Inflammatory bowel disease (IBD) is a clinical condition of the gastrointestinal tract that has significant incidence in childhood. Major symptoms include abdominal pain, dyspepsia, delayed gastric emptying, anorexia, diarrhea and weight loss. IBD etiopathogenesis is multifactorial, with a proven involvement of cytokines. In this regard, cytokines like resistin and adiponectin produced by adipose tissue play a crucial role in inflammation. Particularly, resistin seems related to IBD severity and is considered a promising marker of disease occurrence and progression. Unraveling its mechanism of action and downstream effectors is mandatory when designing novel therapies. This preclinical study aims to further elucidate the action of resistin in causing functional gastrointestinal alterations, comparing it with the well-defined effect of adiponectin. To this end, we carried out electrophysiological analysis on murine gastric fundus. We found that resistin, similarly to adiponectin, increases smooth muscle cell (SMC) capacitance, indicative of cell surface remodeling, which is consistent with relaxation. However, contrary to adiponectin, resistin unalters membrane potential and inward Ca2+ entry and scarcely affects outward current, suggesting its inefficacy in markedly modifying electrical phenomena on the SMC membrane. This outcome, supporting the role of resistin in gastrointestinal distention, as observed in IBD, rules out a strikingly direct effect on SMCs. Full article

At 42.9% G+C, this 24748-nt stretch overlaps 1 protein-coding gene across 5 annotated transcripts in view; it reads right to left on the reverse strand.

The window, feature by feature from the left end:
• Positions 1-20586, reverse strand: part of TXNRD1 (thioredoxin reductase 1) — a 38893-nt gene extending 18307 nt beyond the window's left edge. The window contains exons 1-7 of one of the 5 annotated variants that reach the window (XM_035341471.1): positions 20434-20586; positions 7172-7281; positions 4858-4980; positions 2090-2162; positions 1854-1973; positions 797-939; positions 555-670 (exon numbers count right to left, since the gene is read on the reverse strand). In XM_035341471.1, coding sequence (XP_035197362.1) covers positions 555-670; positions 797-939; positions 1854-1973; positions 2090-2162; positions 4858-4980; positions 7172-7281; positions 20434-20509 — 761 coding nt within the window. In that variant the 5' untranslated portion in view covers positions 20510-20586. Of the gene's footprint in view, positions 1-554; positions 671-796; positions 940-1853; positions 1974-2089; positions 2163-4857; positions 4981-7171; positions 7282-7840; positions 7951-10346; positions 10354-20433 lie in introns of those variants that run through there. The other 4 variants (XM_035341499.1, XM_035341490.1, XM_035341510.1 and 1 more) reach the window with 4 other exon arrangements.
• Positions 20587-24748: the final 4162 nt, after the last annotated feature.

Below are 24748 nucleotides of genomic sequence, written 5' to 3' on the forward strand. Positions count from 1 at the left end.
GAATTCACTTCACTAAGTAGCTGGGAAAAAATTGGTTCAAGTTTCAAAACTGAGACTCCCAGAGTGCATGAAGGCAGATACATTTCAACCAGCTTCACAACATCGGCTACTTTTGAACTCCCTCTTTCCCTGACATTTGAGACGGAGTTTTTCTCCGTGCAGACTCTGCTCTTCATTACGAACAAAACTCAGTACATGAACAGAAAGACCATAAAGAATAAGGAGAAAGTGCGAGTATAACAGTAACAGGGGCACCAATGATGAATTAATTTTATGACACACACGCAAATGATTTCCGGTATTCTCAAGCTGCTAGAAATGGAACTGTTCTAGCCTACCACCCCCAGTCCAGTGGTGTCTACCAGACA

Review

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15 pages, 1219 KiB  
Review
Role of IL-33/ST2 Pathway in Inflammatory Bowel Disease: An Overview and Future Perspectives
by Walter Giordano, Gabriele Ricciardi, Marco Casciaro, Vincenzo Fiorentino, Cristina Pizzimenti, Anna Viola, Maurizio Martini, Giovanni Tuccari and Antonio Ieni
Gastrointest. Disord. 2024, 6(2), 446-460; https://doi.org/10.3390/gidisord6020030 - 10 May 2024
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Abstract
Inflammatory bowel disease (IBD) represents a heterogenous and complex group of idiopathic chronic inflammatory conditions affecting the gastrointestinal tract and other extraintestinal systems with rising global incidences. The interplay of genetic predisposition and environmental factors contributes to its pathogenesis. Among the key cytokines [...] Read more.